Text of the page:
Updates from January, 2009 Toggle Comment Threads | Keyboard Shortcuts

  • Roberto Galoppini 12:34 pm on January 15, 2009 Permalink | Reply
    Tags: differentiating technology, marketcetera, , , open source trading, royagostino   

    Open Source Trading: Marketcetera Platform 1.0 now Available 

    Marketcetera – the open source company providing open source software for automated trading systems – on the 14th of January released its new Automated Trading Platform 1.0.

    Open Source at Wall Street is getting momentum. The official 1.0 release, originally tentatively scheduled for the last quarter of 2008, has already been adopted by 20 financial institutions, proving that open source can do a lot for the hedge fund industry.

    (More …)

  • Roberto Galoppini 10:32 am on December 21, 2008 Permalink | Reply  

    Upcoming European Open Source Conferences: links 21-12-2008 

    Open Source Software Workshop OSEHC 2009 – A workshop “Open Source in European Health Care”.

    Netherlands Open in Connection Congress – The First Netherlands Open in Connection (NOIV) Congress will take place on 5 March 2009 in the city of Utrecht. The conference aims to inform and advice the Dutch public sector about the possibilities of Open Source software.

    OpenExpo 2009 – The sixth edition of Open Expo, the Swiss exhibition and conference for free and open source software.

    • Kris Buytaert 8:14 pm on December 21, 2008 Permalink


      I`m trying to build a list of different European Open Source related conferences , currently I`m using my Upcoming page
      To keep a bit track of what’s gooing on.

      What are your main sources ?



    • Roberto Galoppini 8:47 pm on December 21, 2008 Permalink

      Hi Kris,

      usually I keep myself and my readers updated following OSOR news, plus what I happen to know directly from friends and business contacts.

  • Roberto Galoppini 10:44 am on November 30, 2008 Permalink | Reply  

    FOSDEM 2009 is coming, QualiPSo plays it again, GIS Open Source Conference: European Open Source Events, links 30-11-2008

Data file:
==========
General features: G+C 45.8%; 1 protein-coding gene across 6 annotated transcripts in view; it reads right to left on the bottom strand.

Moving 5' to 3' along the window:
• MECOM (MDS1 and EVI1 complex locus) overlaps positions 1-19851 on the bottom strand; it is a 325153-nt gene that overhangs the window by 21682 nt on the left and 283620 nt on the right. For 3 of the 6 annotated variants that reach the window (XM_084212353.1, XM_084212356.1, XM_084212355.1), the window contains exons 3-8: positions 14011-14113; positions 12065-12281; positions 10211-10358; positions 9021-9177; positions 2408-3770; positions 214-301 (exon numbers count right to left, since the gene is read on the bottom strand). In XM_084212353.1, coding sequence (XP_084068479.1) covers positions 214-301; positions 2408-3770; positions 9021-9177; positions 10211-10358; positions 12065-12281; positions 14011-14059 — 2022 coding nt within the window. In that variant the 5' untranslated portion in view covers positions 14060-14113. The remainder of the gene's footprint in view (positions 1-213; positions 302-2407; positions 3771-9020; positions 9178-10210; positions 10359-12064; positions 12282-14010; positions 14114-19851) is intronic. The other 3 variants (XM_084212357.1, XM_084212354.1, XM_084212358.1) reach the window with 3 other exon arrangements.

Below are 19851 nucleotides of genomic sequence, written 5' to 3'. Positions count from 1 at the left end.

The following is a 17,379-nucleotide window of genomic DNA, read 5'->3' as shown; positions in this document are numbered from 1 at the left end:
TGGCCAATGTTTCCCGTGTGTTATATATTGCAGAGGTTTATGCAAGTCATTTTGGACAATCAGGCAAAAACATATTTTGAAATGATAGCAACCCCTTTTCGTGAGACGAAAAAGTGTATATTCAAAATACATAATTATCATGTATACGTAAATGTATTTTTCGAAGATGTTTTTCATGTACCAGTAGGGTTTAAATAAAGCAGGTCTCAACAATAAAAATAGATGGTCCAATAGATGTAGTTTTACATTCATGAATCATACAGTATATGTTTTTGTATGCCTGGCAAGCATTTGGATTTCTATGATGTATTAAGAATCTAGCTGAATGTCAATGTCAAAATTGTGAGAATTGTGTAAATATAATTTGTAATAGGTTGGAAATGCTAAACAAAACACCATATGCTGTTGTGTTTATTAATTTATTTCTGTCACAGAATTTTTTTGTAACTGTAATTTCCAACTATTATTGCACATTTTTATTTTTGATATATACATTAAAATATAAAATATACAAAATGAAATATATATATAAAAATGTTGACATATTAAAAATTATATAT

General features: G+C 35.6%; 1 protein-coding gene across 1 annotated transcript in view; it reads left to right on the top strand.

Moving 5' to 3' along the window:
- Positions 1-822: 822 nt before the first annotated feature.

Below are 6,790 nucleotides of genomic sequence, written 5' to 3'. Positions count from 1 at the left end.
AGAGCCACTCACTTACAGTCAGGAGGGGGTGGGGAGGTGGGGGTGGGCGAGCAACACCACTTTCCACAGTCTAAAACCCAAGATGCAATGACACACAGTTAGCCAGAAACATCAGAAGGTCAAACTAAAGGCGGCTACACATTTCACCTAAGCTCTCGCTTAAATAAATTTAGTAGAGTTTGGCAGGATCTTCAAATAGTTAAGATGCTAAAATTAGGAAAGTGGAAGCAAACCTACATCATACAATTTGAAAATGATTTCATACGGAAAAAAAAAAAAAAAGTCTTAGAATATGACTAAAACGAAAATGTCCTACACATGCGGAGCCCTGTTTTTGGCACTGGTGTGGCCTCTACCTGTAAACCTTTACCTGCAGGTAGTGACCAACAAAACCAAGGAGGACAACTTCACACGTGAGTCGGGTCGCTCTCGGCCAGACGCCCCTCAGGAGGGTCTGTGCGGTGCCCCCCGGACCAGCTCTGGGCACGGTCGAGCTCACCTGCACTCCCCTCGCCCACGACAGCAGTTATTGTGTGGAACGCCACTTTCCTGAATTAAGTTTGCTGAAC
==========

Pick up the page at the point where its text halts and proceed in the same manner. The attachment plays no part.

Qualipso Open World ForumYet another QualiPSo Conference will be held at the Open World Forum. What food QualiPSo will cook for their open source thanksgiving?

    FOSDEM 2009 – The ninth edition of the Free and Open Source Software Developers’ European Meeting will take place on the 7-8 February 2009, in Brussels. Differently from QualiPSo FOSDEM has no funds and is organized by volunteers, donations and sponsorships are welcome.

    4th International Conference on Geographic Information Systems – The 4th International Conference on Geographic Information Systems (GIS) will be organized by the Government of Valencia on 3-5 December 2008. The conference aims to demonstrate that the integration of Open Source technologies could offer professional solutions in the fields of GIS and Spatial Data Infrastructure.

  • Roberto Galoppini 4:52 pm on November 12, 2008 Permalink | Reply  

    Open Source VoIP Conference: BBF Europe 2008, 2-4 December, Rome 

    Broadband Business Forum 2008, the meeting point for IP communications leaders, will be held in Rome on the 2-4 of December, in parallel with the first Italian edition of Expocomm, a fair trade dedicated to Information Technology, to telecommunications, digital media and internet.

    The main topics of the BBF agenda are broadband future, unified communications, next VoIP generation, as well as innovation.

    On the second day I will be the chairman of the “Open Source Software for the development of IP telephony” session, and we will cover open source trends in the EMEA region, hybrid case histories, costs savings and increased flexibility, advantages, disadvantages and best practices.

    Registrations are open.

    Related posts:
    Open Source VoIP: VON Europe conference

    Open Source VoIP: “Open source Sustainability from the business perspective” conference at VON Europe

    Technorati Tags: Open Source VoIP, BBF Europe, Broadband Business Forum

  • Roberto Galoppini 9:29 am on November 8, 2008 Permalink | Reply  

    Open Source Mobile: OSIM 2009, 11-12 March, San Francisco 

    OSiM USA returns for the second year in San Francisco, USA on the 11-12 March 2009.

    OSIM USA 2009 is part of the OSiM World Series: the only event series in the world dedicated exclusively to open source in mobile.

    This year breakout sessions designed for application developers and free exhibition passes available to independent developers.

    As seen with past editions specific workshops on open source mobile will be part of the event.

    Technorati Tags: OSIM USA 2009, OSIM, Open Source Mobile

  • Roberto Galoppini 10:02 am on October 23, 2008 Permalink | Reply  

    MySQL Backup & Recovery Webinar, JanRain’s OpenID Hosted Service, Android Goes Open Source, Browser : links 23-10-2008 

    The Essentials of MySQL Backup & Recovery – Find out how to manage backup and recovery processes for MySQL using Zmanda Recovery Manager for MySQL. The webinar will take place on Thursday, November 6th 2008.

    Launch of RPXJanRain goes SaaS, launching the first hosted OpenID solution allowing websites to accept OpenID users.

    Android is now available as open source – Android goes open for real, Wind River commercially support it worldwide. About Android’s license (Apache 2.0) I am not the only one thinking it might be critical.